JOURNAL ARTICLE

Algorithm for management of an incarcerated inguinal hernia in the emergency settings with manual reduction. Taxis, the technique and its safety

M Pawlak, B East, A C de Beaux
Hernia: the Journal of Hernias and Abdominal Wall Surgery 2021 May 25
34036484

BACKGROUND: An acute inguinal hernia remains a common emergency surgical condition worldwide. While emergency surgery has a major role to play in treatment of acute hernias, not all patients are fit for emergency surgery, nor are facilities for such surgery always available. Taxis is the manual reduction of incarcerated tissues from the hernia sack to its natural compartment, and can help delay the need for surgery from days to months. The aim of this study was to prepare a safe algorithm for performing manual reduction of incarcerated inguinal hernias in adults.

METHODS: Medline, Scopus, Ovid and Embase were searched for papers related to emergency inguinal hernias and manual reduction. In addition, the British National Formulary and Safe Sedation Practice for Healthcare Procedures: Standards and Guidance were reviewed.

RESULTS: A safe technique of manual reduction of an acute inguinal hernia, called GPS (Gentle, Prepared and Safe) Taxis, is described. It should be performed within 24 h from the onset of a painful irreducible lump in groin, and when concomitant symptoms and signs of bowel strangulation are absent. Conscious sedation guidelines should be followed. The most popular drug combination is of intravenous morphine and short-acting benzodiazepine, both titrated carefully for optimal and safe effect. The dose of drugs must be individualised, and the smallest effective dosage should be used to avoid oversedation. Following successful taxis, the patient should undergo a short period of observation. Urgent surgery can be undertaken during the same admission or up to several weeks later.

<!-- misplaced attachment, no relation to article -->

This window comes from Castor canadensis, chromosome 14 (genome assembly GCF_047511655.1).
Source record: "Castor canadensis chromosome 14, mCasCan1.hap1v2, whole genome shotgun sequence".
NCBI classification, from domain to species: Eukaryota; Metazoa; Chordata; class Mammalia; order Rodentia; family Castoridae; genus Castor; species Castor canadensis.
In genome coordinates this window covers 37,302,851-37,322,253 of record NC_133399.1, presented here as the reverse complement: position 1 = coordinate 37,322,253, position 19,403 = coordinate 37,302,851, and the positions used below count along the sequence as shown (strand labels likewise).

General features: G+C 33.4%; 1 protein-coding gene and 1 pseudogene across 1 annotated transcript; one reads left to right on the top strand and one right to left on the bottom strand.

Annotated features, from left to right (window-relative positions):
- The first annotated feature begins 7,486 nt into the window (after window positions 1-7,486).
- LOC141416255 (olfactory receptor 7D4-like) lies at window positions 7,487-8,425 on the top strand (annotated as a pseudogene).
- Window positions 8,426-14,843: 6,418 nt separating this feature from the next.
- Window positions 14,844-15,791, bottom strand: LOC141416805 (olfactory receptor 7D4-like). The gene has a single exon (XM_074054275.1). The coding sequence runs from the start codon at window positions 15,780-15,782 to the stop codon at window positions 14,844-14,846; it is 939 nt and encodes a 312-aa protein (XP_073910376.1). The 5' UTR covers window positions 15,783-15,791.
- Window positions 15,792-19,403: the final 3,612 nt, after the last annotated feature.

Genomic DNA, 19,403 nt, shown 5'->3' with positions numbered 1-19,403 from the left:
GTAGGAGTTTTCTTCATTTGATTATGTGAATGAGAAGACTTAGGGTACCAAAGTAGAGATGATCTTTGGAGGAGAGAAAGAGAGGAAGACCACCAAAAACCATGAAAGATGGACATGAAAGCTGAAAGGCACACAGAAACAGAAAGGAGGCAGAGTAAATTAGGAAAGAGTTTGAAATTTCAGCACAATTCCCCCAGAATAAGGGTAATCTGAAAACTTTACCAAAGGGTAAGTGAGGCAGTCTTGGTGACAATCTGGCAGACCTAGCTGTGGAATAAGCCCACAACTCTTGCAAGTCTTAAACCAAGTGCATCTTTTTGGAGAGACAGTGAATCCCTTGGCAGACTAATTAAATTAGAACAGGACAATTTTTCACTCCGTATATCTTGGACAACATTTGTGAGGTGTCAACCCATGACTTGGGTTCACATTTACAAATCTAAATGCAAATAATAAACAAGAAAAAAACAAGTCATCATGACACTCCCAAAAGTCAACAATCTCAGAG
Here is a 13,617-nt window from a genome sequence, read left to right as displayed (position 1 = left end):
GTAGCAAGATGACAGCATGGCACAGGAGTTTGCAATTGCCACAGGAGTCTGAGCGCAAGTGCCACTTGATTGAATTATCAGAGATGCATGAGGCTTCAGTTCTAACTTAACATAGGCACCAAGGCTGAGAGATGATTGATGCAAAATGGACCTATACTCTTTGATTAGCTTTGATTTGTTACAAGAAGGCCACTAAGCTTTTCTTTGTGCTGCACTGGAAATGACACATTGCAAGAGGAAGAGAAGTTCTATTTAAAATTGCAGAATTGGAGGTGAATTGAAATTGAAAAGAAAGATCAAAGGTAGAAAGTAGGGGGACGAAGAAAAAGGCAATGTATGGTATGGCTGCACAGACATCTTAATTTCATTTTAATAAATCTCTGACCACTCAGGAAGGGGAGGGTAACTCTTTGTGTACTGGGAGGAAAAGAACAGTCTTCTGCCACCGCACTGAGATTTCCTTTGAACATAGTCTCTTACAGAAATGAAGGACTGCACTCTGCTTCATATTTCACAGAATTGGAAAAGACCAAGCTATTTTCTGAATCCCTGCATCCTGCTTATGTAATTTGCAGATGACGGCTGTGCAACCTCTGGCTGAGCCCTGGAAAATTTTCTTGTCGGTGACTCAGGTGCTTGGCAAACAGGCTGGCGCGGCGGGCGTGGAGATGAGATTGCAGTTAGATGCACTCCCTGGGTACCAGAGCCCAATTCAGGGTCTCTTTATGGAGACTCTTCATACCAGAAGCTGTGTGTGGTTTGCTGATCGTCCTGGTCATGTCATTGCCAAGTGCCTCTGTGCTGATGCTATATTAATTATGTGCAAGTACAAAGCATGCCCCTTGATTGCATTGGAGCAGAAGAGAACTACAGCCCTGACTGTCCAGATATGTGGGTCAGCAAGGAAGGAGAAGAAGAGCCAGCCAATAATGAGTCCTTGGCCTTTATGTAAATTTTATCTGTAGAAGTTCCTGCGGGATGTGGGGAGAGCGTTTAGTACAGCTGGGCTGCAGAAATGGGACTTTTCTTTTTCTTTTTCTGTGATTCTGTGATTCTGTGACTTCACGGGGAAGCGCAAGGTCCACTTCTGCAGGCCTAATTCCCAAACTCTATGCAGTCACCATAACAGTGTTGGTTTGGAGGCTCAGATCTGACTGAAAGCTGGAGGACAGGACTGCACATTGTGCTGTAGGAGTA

CONCLUSIONS: Taxis is a benign/non-invasive method for patients with an acute, non-strangulated inguinal hernias. It likely reduces the risk and complications of anaesthesia and surgery in the emergency settings. GPS Taxis should be considered as first line treatment in the majority of patients presenting with an acute inguinal hernia when existing bowel infarction is unlikely.

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